... 7 Agriculture 9 2013-01-01 2013-01-01 false Plant location adjustments for producer milk and nonpool milk. 1032.75 Section 1032.75 Agriculture Regulations of the Department of Agriculture (Continued) AGRICULTURAL MARKETING SERVICE (MARKETING AGREEMENTS AND ORDERS; MILK), DEPARTMENT OF AGRICULTURE MILK IN...

  5. 7 CFR 1124.75 - Plant location adjustments for producer milk and nonpool milk.

    Code of Federal Regulations, 2011 CFR

    2011-01-01

    ... 7 Agriculture 9 2011-01-01 2011-01-01 false Plant location adjustments for producer milk and nonpool milk. 1124.75 Section 1124.75 Agriculture Regulations of the Department of Agriculture (Continued) AGRICULTURAL MARKETING SERVICE (Marketing Agreements and Orders; Milk), DEPARTMENT OF AGRICULTURE MILK IN...

  6. 7 CFR 1124.75 - Plant location adjustments for producer milk and nonpool milk.

    Code of Federal Regulations, 2012 CFR

    2012-01-01

    ... 7 Agriculture 9 2012-01-01 2012-01-01 false Plant location adjustments for producer milk and nonpool milk. 1124.75 Section 1124.75 Agriculture Regulations of the Department of Agriculture (Continued) AGRICULTURAL MARKETING SERVICE (Marketing Agreements and Orders; Milk), DEPARTMENT OF AGRICULTURE MILK IN...

  7. 7 CFR 1006.75 - Plant location adjustments for producer milk and nonpool milk.

    Code of Federal Regulations, 2010 CFR

    2010-01-01

    ... 7 Agriculture 9 2010-01-01 2009-01-01 true Plant location adjustments for producer milk and nonpool milk. 1006.75 Section 1006.75 Agriculture Regulations of the Department of Agriculture (Continued) AGRICULTURAL MARKETING SERVICE (Marketing Agreements and Orders; Milk), DEPARTMENT OF AGRICULTURE MILK IN...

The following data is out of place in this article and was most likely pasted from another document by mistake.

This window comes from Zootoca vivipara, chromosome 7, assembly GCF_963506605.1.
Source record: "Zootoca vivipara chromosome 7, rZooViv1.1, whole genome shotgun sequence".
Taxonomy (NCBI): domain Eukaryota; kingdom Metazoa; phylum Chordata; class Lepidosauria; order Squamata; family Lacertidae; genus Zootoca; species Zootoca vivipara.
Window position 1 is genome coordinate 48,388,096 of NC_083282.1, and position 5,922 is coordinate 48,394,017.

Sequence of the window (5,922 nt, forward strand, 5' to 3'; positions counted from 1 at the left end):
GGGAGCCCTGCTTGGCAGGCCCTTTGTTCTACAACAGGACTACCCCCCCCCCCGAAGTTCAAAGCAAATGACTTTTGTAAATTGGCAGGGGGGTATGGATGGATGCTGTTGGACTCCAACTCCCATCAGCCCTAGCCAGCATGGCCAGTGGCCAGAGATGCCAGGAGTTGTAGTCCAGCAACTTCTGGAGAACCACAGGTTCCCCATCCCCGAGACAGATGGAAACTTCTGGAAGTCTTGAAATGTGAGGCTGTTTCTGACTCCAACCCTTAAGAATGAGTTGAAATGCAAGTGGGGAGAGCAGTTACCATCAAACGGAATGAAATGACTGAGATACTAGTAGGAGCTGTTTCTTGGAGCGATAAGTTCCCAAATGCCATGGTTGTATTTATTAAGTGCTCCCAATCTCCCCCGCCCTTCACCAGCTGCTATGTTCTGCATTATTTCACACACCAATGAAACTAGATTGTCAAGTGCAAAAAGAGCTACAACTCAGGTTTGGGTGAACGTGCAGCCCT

8. 7 CFR 1007.75 - Plant location adjustments for producer milk and nonpool milk.

    Code of Federal Regulations, 2013 CFR

    2013-01-01

    ... 7 Agriculture 9 2013-01-01 2013-01-01 false Plant location adjustments for producer milk and nonpool milk. 1007.75 Section 1007.75 Agriculture Regulations of the Department of Agriculture (Continued) AGRICULTURAL MARKETING SERVICE (MARKETING AGREEMENTS AND ORDERS; MILK), DEPARTMENT OF AGRICULTURE MILK IN...

  9. 7 CFR 1001.75 - Plant location adjustments for producer milk and nonpool milk.

    Code of Federal Regulations, 2010 CFR

    2010-01-01

    ... 7 Agriculture 9 2010-01-01 2009-01-01 true Plant location adjustments for producer milk and nonpool milk. 1001.75 Section 1001.75 Agriculture Regulations of the Department of Agriculture (Continued) AGRICULTURAL MARKETING SERVICE (Marketing Agreements and Orders; Milk), DEPARTMENT OF AGRICULTURE MILK IN...

  10. 7 CFR 1033.75 - Plant location adjustments for producer milk and nonpool milk.

    Code of Federal Regulations, 2012 CFR

    2012-01-01

    ... 7 Agriculture 9 2012-01-01 2012-01-01 false Plant location adjustments for producer milk and nonpool milk. 1033.75 Section 1033.75 Agriculture Regulations of the Department of Agriculture (Continued) AGRICULTURAL MARKETING SERVICE (Marketing Agreements and Orders; Milk), DEPARTMENT OF AGRICULTURE MILK IN...